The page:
Prairie Mountain Health (PMH) in partnership with the Manitoba Health Care Providers Network and Max Rady College of Medicine, Faculty of Sciences, hosted the U of M medical Student Rural Interest Group on January 25/26, 2019.
The Rural Interest Group (RIG) weekend initiative promoted the benefits of practicing medicine in rural communities. Some 48 first and second-year medical students split their time this year between the communities of Brandon and Minnedosa.
PMH VP of Medical and Diagnostic Services Dr. Shaun Gauthier says the RIG workshop assists the health region by engaging medical students early in their training.
“This is always an excellent chance for the medical students to see what opportunities —both work and lifestyle-related— await within our region. Students appreciated the network of services that are available within Brandon Regional Health Centre as well as the wide scope of practice of rural physicians in tight-knit communities like Minnedosa,” Gauthier stated.
The Rural Interest Group has been a mainstay at visiting Brandon Regional Health Centre (BRHC) since 2010. The region has also helped pair smaller rural communities into the event plan, having hosted students in Killarney, Neepawa, Souris, Swan River and Virden in previous years. Dauphin was part of original RIG visits prior to 2010.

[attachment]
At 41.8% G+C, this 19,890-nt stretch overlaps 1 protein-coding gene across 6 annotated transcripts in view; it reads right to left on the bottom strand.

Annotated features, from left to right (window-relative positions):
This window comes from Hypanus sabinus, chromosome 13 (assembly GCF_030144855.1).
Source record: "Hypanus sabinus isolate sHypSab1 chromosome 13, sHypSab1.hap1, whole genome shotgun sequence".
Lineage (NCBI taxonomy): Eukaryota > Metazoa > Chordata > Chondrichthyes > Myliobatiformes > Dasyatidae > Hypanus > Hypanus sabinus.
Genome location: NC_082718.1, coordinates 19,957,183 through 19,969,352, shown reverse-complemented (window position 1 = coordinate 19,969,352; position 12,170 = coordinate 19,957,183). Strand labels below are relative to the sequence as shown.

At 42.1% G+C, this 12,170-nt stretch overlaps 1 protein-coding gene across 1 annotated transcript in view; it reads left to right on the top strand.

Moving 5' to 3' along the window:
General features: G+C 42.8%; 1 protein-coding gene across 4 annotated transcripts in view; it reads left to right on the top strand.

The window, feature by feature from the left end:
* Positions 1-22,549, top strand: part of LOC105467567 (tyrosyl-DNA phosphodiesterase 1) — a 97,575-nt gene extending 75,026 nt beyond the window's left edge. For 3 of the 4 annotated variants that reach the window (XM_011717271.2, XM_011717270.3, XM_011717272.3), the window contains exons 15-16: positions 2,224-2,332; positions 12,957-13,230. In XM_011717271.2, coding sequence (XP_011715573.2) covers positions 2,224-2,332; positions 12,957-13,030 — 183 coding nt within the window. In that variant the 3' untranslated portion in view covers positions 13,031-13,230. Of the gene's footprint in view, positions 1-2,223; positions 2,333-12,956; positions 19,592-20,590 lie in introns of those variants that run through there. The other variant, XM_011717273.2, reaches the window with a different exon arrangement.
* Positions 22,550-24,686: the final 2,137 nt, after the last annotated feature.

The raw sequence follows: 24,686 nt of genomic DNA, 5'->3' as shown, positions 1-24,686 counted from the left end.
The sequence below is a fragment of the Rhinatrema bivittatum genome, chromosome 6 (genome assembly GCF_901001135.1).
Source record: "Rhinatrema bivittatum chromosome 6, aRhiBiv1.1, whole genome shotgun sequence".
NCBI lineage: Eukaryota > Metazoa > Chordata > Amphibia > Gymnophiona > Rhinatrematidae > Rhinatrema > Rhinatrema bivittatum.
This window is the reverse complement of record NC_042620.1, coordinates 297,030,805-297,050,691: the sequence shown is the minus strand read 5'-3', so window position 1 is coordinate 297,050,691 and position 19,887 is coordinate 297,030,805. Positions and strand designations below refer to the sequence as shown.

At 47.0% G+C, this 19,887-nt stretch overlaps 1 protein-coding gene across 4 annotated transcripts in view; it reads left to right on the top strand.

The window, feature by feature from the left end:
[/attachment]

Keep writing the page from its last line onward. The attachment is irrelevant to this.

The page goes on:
Clinical workstations were located at BRHC, the Minnedosa Health Centre and Dr. Ajai Khandelwal Primary Care Centre (PCC) in Minnedosa. The relatively new PCC just opened this past September. Medical students put their skills to the test at the workstations doing everything from sutures to putting casts on their colleagues.
Manitoba Health Care Provider Network (MHCP) Project Coordinator Wayne Heide says students always look forward to the weekend event.
“Getting medical students into rural communities for first-hand view of how medicine is practiced outside of Winnipeg is an invaluable part of Manitoba’s physician recruitment strategy. Showing them all rural Manitoba has to offer both professionally and personally is one of the best tools we have to recruit to the variety of sites in Manitoba,” Heide added.
Student RIG Co-Presidents Justin Feilberg and Mikayla Gawiak said medical students were very appreciative to be able to participate in such a well-organized event.
“This trip continues to be a perennial favourite with the students, having a history of offering excellent opportunities for experiencing the rural medicine dynamic, clinical skill building, networking with local physicians, and as always, part of a very fun and informal environment."
Both MHCPN and Prairie Mountain Health thank PMH physicians, staff and volunteers who helped make the annual workshop a success again this year.
First and second-year medical students put their intubation skills to the test at Brandon Regional Health Centre January 26, 2019.
First and second-year medical students put their casting skills to the test at Minnedosa Health Centre January 26, 2019.